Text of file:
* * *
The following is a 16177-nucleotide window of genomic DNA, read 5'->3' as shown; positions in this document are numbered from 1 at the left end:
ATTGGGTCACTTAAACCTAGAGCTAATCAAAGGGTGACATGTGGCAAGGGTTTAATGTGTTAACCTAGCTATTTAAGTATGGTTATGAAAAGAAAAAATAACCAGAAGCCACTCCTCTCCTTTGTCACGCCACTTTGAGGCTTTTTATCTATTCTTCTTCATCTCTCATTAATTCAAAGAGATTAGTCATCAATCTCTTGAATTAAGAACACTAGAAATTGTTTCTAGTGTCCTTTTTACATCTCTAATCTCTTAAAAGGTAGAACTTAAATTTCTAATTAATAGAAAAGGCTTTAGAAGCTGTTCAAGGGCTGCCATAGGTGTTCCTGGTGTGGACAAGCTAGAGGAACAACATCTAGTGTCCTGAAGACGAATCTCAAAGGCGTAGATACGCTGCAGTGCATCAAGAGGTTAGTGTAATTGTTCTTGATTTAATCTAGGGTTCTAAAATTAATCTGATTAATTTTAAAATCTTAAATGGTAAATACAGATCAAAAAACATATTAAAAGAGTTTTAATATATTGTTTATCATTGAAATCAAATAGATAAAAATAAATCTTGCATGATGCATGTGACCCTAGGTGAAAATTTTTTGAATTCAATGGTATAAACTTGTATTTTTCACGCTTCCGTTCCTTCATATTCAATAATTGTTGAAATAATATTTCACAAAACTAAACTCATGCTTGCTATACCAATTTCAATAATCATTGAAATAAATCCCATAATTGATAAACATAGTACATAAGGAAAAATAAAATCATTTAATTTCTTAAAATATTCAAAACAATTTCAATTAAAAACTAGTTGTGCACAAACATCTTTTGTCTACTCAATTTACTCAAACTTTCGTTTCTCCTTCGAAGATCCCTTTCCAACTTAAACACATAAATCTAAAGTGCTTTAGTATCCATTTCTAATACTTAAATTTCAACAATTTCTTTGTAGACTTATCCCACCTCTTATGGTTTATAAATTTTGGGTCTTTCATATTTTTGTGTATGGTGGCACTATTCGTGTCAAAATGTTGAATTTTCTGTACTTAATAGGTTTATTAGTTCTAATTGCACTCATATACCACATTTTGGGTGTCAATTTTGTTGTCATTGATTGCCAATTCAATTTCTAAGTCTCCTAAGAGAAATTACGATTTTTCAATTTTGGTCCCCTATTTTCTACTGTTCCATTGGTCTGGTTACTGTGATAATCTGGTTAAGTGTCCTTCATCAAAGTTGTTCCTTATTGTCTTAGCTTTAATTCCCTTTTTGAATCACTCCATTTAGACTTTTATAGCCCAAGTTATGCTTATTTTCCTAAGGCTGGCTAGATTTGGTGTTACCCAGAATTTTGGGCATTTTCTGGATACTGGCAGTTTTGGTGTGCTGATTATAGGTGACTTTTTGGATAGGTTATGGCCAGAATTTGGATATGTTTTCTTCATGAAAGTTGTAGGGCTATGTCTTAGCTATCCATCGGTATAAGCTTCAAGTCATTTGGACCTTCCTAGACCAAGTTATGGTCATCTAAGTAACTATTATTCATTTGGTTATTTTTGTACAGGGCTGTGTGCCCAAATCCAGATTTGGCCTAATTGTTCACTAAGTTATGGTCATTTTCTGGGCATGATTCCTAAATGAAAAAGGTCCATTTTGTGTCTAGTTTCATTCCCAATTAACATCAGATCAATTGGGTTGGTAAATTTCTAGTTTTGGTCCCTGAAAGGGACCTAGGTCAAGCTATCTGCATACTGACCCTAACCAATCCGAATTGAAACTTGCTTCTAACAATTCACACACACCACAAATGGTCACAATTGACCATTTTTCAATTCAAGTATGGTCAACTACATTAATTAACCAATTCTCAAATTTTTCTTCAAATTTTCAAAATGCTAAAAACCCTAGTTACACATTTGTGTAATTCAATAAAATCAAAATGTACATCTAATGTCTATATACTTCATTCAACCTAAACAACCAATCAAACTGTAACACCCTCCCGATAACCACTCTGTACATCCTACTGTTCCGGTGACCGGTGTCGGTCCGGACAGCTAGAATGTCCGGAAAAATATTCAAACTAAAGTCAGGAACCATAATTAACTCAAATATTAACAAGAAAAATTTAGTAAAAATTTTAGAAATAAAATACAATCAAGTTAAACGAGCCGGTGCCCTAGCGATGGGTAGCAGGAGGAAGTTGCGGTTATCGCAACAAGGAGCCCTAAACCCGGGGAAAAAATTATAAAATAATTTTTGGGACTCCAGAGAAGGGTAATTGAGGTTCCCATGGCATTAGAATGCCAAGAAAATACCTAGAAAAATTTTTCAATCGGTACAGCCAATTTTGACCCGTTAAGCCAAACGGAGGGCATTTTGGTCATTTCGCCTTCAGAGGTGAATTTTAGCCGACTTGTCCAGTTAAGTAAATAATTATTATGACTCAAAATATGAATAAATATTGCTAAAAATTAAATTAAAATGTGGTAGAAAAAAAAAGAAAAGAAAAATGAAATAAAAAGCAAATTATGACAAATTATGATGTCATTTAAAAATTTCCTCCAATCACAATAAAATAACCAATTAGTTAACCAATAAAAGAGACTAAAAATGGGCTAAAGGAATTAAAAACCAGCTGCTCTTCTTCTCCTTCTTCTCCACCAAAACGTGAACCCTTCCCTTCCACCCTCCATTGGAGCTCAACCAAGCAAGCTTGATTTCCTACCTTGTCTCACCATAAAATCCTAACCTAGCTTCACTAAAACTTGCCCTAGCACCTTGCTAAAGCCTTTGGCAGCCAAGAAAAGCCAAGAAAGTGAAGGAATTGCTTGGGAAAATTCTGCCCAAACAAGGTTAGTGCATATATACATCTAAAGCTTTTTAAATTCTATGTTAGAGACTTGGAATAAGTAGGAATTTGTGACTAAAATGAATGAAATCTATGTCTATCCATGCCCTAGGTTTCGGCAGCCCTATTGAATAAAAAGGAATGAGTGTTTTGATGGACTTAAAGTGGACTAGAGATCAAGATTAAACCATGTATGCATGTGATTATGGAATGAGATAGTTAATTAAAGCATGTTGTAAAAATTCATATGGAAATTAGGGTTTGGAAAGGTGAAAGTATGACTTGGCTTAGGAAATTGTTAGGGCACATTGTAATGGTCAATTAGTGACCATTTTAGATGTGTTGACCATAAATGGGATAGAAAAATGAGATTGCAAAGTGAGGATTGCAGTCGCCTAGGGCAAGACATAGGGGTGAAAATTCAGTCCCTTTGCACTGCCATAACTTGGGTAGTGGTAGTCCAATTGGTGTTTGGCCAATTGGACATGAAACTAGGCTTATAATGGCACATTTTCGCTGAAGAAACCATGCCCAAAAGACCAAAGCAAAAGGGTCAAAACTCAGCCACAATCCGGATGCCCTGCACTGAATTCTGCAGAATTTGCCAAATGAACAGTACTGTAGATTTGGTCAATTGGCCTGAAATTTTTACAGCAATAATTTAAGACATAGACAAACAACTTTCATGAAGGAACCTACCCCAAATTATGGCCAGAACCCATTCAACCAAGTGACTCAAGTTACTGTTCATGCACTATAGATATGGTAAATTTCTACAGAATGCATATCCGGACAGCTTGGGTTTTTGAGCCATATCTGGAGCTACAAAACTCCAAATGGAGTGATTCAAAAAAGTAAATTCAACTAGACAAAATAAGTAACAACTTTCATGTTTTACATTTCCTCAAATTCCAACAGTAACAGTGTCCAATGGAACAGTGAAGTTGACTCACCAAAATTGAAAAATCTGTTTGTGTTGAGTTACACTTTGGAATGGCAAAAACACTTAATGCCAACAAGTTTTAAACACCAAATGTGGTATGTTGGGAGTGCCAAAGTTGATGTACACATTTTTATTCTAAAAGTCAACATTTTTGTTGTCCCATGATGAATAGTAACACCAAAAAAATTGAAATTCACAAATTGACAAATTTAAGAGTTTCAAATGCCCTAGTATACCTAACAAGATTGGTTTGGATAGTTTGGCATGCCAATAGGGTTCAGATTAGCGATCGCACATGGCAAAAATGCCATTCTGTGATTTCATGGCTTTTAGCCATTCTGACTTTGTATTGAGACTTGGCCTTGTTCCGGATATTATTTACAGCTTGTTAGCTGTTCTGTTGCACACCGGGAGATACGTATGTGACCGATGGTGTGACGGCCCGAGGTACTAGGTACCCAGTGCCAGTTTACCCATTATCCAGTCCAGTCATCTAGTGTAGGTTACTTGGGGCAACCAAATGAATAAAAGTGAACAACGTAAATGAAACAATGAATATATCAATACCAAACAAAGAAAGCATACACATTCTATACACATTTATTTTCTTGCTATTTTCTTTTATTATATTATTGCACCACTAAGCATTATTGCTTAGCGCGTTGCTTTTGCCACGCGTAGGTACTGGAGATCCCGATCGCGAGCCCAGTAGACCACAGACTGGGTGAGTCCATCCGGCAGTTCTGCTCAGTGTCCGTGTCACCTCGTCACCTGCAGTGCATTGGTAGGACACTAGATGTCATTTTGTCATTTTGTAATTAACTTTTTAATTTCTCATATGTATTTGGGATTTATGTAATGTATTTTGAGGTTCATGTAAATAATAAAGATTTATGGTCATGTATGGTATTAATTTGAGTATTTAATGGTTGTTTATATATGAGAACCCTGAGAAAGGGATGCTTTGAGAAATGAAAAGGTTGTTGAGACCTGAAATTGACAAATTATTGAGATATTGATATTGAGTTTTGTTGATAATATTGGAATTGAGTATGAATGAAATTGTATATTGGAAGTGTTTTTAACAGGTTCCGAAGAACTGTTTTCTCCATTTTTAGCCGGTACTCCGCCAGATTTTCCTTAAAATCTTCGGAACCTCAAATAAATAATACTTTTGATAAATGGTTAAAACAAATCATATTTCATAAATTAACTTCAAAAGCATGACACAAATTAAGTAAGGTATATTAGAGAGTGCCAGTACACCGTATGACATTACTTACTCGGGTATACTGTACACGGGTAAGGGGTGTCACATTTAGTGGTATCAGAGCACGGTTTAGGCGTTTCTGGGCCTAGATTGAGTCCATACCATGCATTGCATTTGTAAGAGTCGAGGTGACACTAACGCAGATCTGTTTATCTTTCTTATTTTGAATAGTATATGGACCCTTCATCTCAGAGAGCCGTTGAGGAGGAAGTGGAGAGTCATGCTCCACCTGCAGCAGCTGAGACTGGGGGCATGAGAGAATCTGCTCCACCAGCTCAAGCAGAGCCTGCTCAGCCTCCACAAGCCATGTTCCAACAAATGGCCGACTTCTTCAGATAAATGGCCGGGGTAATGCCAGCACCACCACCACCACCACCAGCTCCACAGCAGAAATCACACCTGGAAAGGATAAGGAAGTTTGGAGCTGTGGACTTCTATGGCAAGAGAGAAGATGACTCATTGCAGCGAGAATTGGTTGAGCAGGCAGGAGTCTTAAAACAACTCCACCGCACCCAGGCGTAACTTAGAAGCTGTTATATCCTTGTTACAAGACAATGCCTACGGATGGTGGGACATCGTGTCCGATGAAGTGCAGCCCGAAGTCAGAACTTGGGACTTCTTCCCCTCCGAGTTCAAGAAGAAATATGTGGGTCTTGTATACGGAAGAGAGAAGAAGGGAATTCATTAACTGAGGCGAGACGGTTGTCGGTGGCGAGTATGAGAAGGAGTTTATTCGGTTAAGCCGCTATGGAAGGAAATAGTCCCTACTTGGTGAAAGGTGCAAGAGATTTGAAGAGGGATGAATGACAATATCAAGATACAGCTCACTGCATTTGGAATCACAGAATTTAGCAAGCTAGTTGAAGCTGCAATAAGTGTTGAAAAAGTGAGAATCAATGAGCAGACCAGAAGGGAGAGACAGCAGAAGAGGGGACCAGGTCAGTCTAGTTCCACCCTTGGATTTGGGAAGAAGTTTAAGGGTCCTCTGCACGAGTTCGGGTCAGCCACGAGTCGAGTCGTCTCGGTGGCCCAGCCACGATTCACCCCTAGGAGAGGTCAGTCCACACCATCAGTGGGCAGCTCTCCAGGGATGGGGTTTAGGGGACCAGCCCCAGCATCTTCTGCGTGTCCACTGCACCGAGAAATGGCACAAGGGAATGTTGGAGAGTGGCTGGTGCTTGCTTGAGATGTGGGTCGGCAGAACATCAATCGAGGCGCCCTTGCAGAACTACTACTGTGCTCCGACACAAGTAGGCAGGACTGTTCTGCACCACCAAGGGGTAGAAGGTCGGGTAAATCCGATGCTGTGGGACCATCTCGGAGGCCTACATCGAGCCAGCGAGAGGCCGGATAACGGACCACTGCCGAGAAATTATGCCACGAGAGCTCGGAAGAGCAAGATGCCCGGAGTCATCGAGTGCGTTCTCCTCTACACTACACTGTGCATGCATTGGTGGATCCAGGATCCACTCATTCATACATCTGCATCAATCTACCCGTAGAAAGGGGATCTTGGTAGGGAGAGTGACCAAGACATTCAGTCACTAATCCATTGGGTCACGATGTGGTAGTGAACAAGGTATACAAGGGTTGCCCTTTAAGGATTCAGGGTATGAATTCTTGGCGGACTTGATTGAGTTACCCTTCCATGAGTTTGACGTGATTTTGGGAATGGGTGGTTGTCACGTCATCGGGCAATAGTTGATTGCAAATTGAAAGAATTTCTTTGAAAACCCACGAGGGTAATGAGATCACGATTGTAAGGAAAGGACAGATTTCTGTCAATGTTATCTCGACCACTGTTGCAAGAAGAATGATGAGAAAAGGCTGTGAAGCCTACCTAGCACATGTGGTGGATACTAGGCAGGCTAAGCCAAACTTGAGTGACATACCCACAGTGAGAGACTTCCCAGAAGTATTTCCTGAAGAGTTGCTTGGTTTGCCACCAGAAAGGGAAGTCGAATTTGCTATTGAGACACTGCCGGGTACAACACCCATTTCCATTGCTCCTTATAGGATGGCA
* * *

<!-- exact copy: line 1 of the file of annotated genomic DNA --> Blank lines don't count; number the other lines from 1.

The following is a 16177-nucleotide window of genomic DNA, read 5'->3' as shown; positions in this document are numbered from 1 at the left end: